Elia, my shoe repair man, has a 6′ wide store front on 72nd Street and the machines in it date from 1900. They look like small locomotives. The longer I look, the more interesting they become.
If you figure the operating costs per anything—day, year, or pair of shoes—those machines have to be really efficient.
Some of these locomotive-like machines have leather drive belts, shiny control handles, thick encrustations of leather and fibre dust, beautifully inscribed brand names… they’re beautiful.
I’ve walked into many shops for a peek and sometimes, if he’s willing to engage, the shopkeeper will tell me how he acquired them, where they came from, where he came from. Every story is an authentic New York story of immigration—bravery, dedication and tolerance, plus never-ending work.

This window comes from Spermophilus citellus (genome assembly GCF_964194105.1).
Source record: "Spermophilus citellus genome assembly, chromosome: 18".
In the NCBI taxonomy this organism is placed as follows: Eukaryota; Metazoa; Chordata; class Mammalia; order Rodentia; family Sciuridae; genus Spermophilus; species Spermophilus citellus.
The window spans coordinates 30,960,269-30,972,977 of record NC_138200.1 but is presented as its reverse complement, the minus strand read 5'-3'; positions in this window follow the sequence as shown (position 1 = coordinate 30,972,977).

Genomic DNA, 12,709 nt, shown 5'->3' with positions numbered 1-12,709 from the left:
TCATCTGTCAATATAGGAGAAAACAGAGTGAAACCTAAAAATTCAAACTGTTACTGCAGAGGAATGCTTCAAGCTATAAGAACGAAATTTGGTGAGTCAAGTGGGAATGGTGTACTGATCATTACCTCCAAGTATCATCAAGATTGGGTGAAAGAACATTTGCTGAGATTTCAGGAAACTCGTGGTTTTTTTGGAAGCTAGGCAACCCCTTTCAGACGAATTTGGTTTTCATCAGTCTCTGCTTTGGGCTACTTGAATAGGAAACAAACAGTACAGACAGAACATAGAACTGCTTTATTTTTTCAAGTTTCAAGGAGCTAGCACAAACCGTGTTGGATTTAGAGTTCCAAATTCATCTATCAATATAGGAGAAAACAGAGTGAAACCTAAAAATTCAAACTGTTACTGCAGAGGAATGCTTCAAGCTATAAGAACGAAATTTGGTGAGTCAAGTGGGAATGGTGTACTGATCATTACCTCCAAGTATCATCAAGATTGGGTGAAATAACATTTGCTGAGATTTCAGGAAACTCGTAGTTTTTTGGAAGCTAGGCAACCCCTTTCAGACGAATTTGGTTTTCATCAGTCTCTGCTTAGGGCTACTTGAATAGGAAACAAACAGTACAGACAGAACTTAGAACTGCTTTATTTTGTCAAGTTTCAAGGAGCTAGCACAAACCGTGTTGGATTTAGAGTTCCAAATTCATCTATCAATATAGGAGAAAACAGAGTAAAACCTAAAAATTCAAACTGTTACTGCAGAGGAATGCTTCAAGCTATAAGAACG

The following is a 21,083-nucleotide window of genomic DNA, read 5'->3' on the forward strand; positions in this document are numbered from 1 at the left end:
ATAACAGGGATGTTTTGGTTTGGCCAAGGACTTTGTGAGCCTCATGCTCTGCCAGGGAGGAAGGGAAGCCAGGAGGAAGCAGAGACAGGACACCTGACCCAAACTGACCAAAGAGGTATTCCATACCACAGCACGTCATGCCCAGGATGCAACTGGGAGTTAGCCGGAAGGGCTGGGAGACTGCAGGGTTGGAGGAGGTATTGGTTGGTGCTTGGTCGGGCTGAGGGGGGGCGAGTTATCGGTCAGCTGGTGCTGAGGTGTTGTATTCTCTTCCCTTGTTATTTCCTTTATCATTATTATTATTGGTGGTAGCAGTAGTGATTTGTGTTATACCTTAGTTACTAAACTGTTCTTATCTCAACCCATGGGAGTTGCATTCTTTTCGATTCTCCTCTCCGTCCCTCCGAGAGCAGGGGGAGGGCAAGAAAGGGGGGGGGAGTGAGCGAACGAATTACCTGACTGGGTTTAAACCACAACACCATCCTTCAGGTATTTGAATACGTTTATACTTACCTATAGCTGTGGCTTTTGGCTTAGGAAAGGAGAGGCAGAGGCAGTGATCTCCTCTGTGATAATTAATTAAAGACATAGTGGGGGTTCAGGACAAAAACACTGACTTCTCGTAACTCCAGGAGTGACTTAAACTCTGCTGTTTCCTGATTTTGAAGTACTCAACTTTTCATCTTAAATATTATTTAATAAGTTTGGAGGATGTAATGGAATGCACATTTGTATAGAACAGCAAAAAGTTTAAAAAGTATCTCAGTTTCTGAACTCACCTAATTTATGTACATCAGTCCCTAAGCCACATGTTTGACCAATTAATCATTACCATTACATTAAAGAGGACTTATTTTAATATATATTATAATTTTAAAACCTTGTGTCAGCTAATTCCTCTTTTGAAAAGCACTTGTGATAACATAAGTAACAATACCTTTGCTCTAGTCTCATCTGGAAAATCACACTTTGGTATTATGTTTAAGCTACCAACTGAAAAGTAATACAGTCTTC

I’ve never met a female shoe repair person in one of these shops, not in New York.
The stores are usually wedged between two huge buildings, whenever there is a narrow space separating them. And, New York is the only city I know that has so many. I guess there are enough New Yorkers who buy good quality, repairable shoes desiring to maintain rather than discard and buy new, to keep these guys busy.
Once you’ve noticed one or two, you will realize how many there are—because they are so narrow, they are easily overlooked. Pop your head into one and take a look!